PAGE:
Taken from: http://www.uni-kiel.de/unizeit/index.php?bid=630202

»Haste nichts, dann machste halt was«, darf dagegen der norddeutsche Internet-User schriftlich unwidersprochen behaupten.
[emphasis added]

I suppose it's a regional or colloquial expression. It seems to mean

"mach etwas!"

as in "simply/just do something!"

Is my understanding correct?

  • 1
    Yes you're right (Ignore in braces, just a few more characters needed...)
    – chill0r
    Mar 30, 2014 at 19:18
  • @Wrzlprmft: it comes from uni-kiel.de/unizeit/index.php?bid=630202, in the second half of the box at the bottom of page. A google search also turns up hundreds of results.
    – persson
    Mar 30, 2014 at 20:10
  • @Karoshi I took the freedom to add the link you provided to your question with a small excerpt from it. If you disagree with these edits, feel free to roll back using the revision history
    – Vogel612
    Mar 31, 2014 at 11:51

2 Answers 2


To give some context, it could be in contrast to the well known phrase "Haste was, biste was" = "Hast du was, [dann] bist du was" = "if you have [stuff], then you are something" = "Wealth bestows status".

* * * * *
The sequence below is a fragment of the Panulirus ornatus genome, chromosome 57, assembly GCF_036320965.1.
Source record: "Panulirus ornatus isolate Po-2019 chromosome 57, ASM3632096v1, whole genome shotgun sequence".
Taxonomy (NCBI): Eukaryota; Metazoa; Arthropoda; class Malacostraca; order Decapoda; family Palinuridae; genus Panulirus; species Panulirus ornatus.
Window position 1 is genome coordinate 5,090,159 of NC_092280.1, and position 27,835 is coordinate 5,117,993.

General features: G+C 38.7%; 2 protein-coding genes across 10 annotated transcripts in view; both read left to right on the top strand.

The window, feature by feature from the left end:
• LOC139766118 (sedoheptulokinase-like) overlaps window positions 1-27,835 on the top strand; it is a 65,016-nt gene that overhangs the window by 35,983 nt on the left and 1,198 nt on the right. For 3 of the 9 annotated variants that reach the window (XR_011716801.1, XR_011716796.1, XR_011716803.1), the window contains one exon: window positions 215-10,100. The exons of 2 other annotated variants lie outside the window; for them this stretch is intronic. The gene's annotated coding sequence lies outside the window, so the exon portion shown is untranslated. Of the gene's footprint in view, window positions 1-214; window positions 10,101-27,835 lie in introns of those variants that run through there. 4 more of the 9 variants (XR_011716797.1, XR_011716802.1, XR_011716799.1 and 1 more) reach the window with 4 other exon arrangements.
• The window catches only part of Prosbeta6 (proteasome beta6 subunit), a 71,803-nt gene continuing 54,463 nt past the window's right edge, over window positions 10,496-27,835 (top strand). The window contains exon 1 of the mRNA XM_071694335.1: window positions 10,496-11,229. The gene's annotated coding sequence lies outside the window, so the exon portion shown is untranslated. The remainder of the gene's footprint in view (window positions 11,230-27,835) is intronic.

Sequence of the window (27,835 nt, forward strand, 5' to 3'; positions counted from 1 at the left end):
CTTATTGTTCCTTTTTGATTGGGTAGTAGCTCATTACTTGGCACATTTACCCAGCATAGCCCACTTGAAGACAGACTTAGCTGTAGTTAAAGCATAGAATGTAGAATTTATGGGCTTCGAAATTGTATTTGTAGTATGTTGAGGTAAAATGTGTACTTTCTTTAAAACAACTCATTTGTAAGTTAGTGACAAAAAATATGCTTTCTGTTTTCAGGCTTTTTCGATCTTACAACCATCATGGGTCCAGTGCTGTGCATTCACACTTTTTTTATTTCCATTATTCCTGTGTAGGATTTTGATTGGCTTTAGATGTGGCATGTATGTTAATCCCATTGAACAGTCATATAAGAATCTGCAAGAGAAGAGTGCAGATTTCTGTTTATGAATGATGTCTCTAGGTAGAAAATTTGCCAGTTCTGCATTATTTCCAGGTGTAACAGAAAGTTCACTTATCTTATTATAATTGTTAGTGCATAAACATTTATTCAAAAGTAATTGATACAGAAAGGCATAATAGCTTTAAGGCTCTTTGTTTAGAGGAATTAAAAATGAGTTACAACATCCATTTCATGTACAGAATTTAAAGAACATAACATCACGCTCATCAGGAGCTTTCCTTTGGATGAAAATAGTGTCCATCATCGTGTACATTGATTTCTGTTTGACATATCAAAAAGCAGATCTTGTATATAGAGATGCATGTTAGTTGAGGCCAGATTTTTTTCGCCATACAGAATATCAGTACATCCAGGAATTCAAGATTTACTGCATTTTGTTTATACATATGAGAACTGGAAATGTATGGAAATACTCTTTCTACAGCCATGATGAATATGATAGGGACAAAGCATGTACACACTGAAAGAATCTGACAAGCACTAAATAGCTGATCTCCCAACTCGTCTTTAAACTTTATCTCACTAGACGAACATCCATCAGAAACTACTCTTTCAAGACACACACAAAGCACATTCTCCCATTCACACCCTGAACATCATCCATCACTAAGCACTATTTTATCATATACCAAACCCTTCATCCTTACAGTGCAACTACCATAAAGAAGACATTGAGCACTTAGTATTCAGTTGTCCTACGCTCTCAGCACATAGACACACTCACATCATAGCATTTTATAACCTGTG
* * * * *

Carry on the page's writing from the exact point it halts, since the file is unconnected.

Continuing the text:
In contrast, "Haste nichts, dann machste halt was" = "Hast Du nichts, dann machst du halt was" = "if you have nothing, you just do something".

"Haste was, biste was" also seems to be a song by Tic Tac Toe.

At any rate, I think here the point is just that this "Haste"/"Biste" for "Hast Du"/"Bist Du" is fairly well established, even in writing.

  • 3
    Machste was kann übrigens nicht nur mit "do" sondern auch mit "make" im Sinne von "create" übersetzt werden.
    – Vogel612
    Apr 2, 2014 at 22:58

Yes, it's correct. "Machste" is short für "Machst du". "Halt" is sort of generic, simply/just is a good translation.

  • I'd be interested into a context when to use it. Doesn't sound very idiomatic to me.
    – Em1
    Mar 30, 2014 at 19:38
  • 3
    @Em1: It's not idiomatic, it's just a short form. Example: X complains about something, Y says "dann machste halt was (dagegen)" (then just do something about it). The shortening is common in colloquial speech, hast du -> haste, gehst du -> gehste, etc.
    – dirkt
    Mar 30, 2014 at 22:47
  • Well, short forms and idioms are not mutually exclusive. I'd consider "tu was" more common. However, from what I learned searching the Internet, the phrase in question seems to be common in Northern parts of Germany and I can't speak for that region.
    – Em1
    Apr 1, 2014 at 8:51

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